Despite All The Talk About Cutting Drug Costs, Triple-Digit Spikes In Prices Are Still Around

News outlets report on stories related to pharmaceutical pricing.

What Trump Pushback? Bayer Hikes Prices On Two Cancer Drugs

Even as the Trump administration looks for ways to mollify angry consumers over rising drug prices, some companies continue to push the proverbial envelope. Take Bayer. Late last month, the drug maker boosted wholesale, or list, prices for two cancer drugs by 7.9 percent. And that followed 5 percent price hikes last December. In other words, prices rose by 13 percent for each drug in half a year, greatly exceeding inflation and above the 10 percent annual cap that some drug makers have voluntarily embraced. (Silverman, 6/7)

The Washington Post:
Two Weeks After Trump Unveiled Plan To Lower Drug Prices, Two Cancer Drugs Got A $1,000-Per-Month Price Hike

Two weeks after President Trump in May unveiled a plan to lower drug prices for Americans, promising “it will start to take effect very soon,” the drug company Bayer hiked the list prices of two cancer drugs by more than $1,000 per month. Bayer wasn’t alone. A research note by Wells Fargo analyst David Maris found that although fewer drug-price increases occurred in May than in previous months, dozens of increases did occur.“We believe drug pricing remains a risk for the pharmaceutical industry,” Maris wrote. “The President has highlighted lowering the cost of healthcare as a key objective and we do not expect the negative commentary around the cost of medicines will soon subside.” (Johnson, 6/8)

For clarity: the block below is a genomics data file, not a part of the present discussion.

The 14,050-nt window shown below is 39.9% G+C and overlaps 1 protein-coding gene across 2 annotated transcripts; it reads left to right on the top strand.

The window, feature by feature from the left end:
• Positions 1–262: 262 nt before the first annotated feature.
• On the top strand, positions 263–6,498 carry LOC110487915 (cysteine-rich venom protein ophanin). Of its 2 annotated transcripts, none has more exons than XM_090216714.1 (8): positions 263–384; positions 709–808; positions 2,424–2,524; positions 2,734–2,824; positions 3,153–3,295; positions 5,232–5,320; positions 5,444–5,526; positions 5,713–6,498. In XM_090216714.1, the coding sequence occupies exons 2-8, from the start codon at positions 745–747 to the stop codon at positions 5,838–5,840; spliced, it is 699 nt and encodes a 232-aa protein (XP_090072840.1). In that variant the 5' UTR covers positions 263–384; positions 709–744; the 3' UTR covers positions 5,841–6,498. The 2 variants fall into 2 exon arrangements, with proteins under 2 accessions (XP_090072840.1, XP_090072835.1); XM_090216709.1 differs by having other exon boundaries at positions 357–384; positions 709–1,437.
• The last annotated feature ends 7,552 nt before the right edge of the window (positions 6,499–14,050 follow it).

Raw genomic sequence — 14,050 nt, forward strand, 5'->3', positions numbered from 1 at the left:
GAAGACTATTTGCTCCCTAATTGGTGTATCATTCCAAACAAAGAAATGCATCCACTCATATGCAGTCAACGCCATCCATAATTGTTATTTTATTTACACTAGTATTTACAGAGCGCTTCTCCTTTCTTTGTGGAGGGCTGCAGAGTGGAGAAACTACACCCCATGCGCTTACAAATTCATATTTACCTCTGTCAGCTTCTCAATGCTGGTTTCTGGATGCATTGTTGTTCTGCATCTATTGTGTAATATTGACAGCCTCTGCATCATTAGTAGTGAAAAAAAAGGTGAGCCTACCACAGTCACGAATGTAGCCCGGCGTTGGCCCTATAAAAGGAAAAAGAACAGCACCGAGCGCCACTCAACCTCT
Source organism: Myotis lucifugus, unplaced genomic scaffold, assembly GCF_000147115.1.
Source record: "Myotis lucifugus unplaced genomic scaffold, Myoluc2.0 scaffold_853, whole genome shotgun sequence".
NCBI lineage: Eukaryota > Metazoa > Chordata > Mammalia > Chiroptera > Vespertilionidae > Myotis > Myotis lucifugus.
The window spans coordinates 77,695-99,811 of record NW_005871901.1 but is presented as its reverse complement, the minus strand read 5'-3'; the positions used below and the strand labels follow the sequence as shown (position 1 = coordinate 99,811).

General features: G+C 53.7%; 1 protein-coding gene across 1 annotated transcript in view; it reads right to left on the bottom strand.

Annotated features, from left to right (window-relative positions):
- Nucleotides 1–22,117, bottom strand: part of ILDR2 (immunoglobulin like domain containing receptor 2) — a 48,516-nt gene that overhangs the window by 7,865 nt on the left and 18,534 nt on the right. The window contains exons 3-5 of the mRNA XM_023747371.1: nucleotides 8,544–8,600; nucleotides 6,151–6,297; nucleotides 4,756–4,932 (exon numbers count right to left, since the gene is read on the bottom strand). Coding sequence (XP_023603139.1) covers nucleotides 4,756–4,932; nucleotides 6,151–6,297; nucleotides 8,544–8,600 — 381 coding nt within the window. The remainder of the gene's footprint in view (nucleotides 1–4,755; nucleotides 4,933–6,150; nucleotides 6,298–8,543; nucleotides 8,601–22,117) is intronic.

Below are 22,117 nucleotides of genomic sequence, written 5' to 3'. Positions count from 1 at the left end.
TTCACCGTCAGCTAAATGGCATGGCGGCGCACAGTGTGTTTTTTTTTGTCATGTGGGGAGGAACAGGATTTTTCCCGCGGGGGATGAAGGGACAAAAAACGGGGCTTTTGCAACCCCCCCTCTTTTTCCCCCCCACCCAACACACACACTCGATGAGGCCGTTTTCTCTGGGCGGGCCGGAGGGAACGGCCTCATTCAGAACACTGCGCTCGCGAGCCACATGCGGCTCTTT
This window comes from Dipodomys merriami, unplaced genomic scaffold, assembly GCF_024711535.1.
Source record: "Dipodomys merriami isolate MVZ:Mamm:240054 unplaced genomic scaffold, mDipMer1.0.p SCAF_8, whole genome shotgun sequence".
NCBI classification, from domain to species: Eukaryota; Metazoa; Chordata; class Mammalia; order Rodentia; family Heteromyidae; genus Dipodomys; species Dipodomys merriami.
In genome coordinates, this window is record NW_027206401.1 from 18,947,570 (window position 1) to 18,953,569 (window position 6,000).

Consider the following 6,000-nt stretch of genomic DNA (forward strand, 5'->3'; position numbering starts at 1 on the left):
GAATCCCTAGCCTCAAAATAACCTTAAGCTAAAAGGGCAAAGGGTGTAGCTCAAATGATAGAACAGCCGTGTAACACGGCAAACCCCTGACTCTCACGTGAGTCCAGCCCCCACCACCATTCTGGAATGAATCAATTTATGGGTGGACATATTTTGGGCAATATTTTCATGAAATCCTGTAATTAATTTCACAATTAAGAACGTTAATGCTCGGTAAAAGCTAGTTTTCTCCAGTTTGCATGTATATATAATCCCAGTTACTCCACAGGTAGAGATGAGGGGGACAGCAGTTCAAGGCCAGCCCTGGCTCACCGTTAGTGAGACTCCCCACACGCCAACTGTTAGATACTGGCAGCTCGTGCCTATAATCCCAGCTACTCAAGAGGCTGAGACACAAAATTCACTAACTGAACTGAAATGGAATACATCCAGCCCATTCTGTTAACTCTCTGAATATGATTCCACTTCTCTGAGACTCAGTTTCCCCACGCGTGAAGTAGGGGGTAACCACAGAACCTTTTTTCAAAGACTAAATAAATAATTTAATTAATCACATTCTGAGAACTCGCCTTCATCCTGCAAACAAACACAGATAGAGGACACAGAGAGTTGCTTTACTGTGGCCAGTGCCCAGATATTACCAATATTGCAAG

Modern Healthcare:
Generic Competition Not A Cure-All For High Drug Prices 

Bringing more generic drugs to market is a critical component of lowering drug prices, but it is not a panacea, according to a new report. The U.S. Food and Drug Administration has looked to increase generic competition as the primary lever to stem sky high drug prices. While the agency has succeeded in doing so, there’s a ceiling on the ultimate impact of that plan, researchers from PricewaterhouseCoopers said. (Kacik, 6/12)

The Wall Street Journal:
Under Pressure To Tighten Supply Chain, Drug Companies Look To Blockchain

Under federal pressure to tighten the pharmaceutical supply chain and keep drugs from falling into the wrong hands, drug companies are ramping up experiments with promising but unproven blockchain technologies. AmerisourceBergen Corp. and Merck & Co. Inc. plan to expand a test project completed last year that tracked the ownership of drugs moving through the health-care supply chain. The new test will increase the number of drugs and health-care devices and perform more complex transactions, said Dale Danilewitz, chief information officer at the drug distributor. (Nash, 6/6)